We decorated the tree a few days after we got it home. Now I know it’s probably a lot larger than many cultures, but for Canadians this tree is small; even by our standards it’s a wee bit puny, we had to put it up on a table to get the height we needed! But I’m OK with that, because that just gives us more room for presents!
These delicious little bites were baked, believe it or not, and you will be surprised at how soft and chewy the centre is and how crispy the exterior becomes when you reheat. I don’t think I will deep fry my bhajis ever again.
Baked Onion Bhajis
Don’t be fooled by their size, they pack a big punch of flavour
original recipe from BBC. Makes about 24 mini bhajis.
- 2 large eggs
- 1 Vidalia onion very thinly sliced
- 120 g/4 oz all-purpose flour
- 1 tsp ground coriander
- 1 tsp cumin
- non stick cooking spray
- Pre-heat the oven to 400°F. Pre-heat a 12 or 24 mini muffin tin.
- Beat the eggs and add the finely chopped onion rings, mix well.
- Combine the flour, ground coriander and cumin and stir well. Add to the egg, onion mixture and stir well to combine.
- Generously spray the mini muffin tin, add about 1 tbsp of the batter per cavity. Bake for 7-10 minutes, then flip each bhaji so that it browns evenly on both sides and bake for another 7-10 minutes.
- Remove from the oven and allow to cool completely. To serve, pre-heat oven to 350°F and place bhajis onto a cookie sheet and heat for about 10-12 minutes, crisping up the exterior.
- Serve immediately with some onion chutney or tamarind chutney.
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Posted in Soups, Vegetarian, tagged caramelized onion, Celeriac, garlic, golden beets, pretty, roasted vegetables, Soup, two colours on November 11, 2012 |
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Let’s take a moment to remember today.
*From Microsoft Clip art.
Have you ever had a dinner party cancellation at the last minute? We’ve not had them often but every few years it happens. This time it was friends who let us know Friday that the guy came down with a cold but should be OK if we don’t mind. I talked to him and he sounded fine so we said we’re on. But then at 9:25 on Saturday morning he called sounding very bad and very apologetic that he must cancel. You’re probably thinking that at 9:25am we should be OK, but the truth is I start kinda early. It’s my own fault but at that precise moment, I had just finished the gorgeous Cappuccino Panna Cotta I saw yesterday at Smidges, the bread was rising and the Moroccan Braised Beefwas already made and in the fridge (because we all know these stews are better the next day). Oh, and I just finished snapping the pic of this delicious soup. My diligence has screwed me today. I put out some feelers for the last minute stand in’s and came up short (we checked with neighbours and friends with no kids as baby sitters are hard to come by last minute). So now, I have a five course dinner for four ready, but no guests. Fortunately, I hadn’t yet made the hors d’œuvres (in fact, I was just about to get a cup of java and sit down with my new tapas cook book from Barcelona) nor had I set the table. I am sorry most of my blogging friends live so far away, otherwise, you would have received a call from me for sure. So tonight JT and I shall eat like kings and queens with a full five-course dinner and dessert to boot!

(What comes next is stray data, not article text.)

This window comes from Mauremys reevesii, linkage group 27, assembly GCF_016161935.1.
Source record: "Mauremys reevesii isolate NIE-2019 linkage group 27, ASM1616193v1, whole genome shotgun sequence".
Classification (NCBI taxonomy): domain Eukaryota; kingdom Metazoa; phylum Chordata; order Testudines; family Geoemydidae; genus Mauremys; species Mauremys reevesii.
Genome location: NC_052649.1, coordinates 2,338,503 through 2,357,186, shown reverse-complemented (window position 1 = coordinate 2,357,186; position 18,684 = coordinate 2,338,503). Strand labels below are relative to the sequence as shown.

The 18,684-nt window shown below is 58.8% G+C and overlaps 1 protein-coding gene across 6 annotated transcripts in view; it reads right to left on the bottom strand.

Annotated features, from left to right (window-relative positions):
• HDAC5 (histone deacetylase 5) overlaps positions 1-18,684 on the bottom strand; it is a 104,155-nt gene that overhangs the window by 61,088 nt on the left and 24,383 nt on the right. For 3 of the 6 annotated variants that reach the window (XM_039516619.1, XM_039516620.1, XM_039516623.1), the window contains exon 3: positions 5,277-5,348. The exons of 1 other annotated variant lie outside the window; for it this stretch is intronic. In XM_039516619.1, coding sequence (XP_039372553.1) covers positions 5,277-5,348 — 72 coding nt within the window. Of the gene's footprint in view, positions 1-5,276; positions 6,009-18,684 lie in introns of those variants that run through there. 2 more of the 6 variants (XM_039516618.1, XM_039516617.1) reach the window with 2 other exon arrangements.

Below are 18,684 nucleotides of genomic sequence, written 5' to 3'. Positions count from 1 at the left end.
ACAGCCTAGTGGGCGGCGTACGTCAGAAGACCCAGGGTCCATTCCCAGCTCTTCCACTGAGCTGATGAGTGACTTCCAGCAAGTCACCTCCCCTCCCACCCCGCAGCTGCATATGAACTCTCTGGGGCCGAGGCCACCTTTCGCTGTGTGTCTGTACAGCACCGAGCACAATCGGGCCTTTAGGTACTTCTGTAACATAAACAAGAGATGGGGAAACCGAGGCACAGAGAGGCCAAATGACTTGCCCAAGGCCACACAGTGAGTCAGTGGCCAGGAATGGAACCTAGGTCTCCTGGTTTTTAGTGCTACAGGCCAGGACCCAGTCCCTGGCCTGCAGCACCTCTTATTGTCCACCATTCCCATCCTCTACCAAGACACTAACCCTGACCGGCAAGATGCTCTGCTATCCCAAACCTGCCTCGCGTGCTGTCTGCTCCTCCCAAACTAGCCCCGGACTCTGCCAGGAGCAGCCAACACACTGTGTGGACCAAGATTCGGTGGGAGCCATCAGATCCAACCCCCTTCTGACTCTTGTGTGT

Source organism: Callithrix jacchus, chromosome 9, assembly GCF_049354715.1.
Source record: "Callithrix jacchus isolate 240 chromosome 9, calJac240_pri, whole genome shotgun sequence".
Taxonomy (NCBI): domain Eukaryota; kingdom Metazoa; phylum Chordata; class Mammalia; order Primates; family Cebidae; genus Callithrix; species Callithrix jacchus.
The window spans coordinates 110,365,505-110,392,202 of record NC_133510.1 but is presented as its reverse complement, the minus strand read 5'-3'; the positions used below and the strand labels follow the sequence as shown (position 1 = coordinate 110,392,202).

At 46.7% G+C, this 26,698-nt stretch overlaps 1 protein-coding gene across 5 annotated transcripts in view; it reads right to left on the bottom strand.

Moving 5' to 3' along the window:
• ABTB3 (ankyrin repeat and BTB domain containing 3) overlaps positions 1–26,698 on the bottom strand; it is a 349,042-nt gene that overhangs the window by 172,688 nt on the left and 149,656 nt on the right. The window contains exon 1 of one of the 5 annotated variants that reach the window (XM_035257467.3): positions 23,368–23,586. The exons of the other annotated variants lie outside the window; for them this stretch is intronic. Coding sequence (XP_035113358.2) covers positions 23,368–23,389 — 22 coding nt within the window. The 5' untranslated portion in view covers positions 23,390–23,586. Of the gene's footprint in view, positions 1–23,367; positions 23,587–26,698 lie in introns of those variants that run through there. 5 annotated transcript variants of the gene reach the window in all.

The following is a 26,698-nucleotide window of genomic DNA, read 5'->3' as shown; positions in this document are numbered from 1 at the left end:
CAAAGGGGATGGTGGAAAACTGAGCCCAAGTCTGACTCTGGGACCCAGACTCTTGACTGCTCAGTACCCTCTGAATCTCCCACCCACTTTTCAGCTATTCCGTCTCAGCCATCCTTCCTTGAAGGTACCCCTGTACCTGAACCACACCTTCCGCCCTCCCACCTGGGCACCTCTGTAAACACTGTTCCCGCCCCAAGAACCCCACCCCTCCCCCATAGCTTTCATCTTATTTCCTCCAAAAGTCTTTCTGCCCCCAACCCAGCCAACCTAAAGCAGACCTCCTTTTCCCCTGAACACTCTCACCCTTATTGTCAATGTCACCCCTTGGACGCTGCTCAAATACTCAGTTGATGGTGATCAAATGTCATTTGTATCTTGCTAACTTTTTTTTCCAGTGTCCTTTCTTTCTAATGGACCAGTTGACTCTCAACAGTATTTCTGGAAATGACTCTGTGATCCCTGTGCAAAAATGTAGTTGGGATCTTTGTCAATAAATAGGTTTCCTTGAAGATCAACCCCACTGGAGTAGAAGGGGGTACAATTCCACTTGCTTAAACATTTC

Have you ever had a last minute cancellation and how did you solve it?
The earthy golden beet was a nice compliment to the creamy celeriac.
Very tasty indeed.
Roasted Golden Beet Root with Caramelized Onion and Roasted Celeriac with Roasted Garlic Soup
Serves 4 (about 1 1/4 cup or 300 mL portion)
- 200 g golden beets
- 300 g celeriac
- 30 g garlic
- 80 g sweet onion
- Vegetable stock
- Carnation Evaporated milk or cream
- crispy fried onion for garnish (I hadn’t prepared it yet)
- Peel and dice the beets and celeriac, spray with a bit of EVOO and roast separately for about 1 hour or until soft (I didn’t want to bleed the colours into each other). After about 30 minutes add enough water to cover the pan about 0.5cm or 1/4″ and continue roasting.
- Roast the garlic in a bit of EVOO and sea salt until soft.
- Slice the onion very thinly and caramelize on the stove top on a low setting using a bit of EVOO. This will take about 30 minutes.
- Using an immersion blender, combine the golden beats, caramelized onion and vegetable stock and purée until smooth and a consistency of creamed soup. Set aside.
- Using an immersion blender, combine the celery root, roasted garlic and evaporated milk and purée until smooth and a consistency of creamed soup. Set aside. Make sure ONE soup is slightly thicker than the other, this will help keep them separate in the bowl.
- Prior to serving, reheat both soups. Carefully pour the thicker of the two soups into half of the bowl. You can do this by tipping the bowl up a bit and use a large spoon to help keep that side clear of the other. Then, pour the thinner soup into the other side. Garnish with crispy fried onions.
We put a little crispy pancetta on top when we knew no one was looking !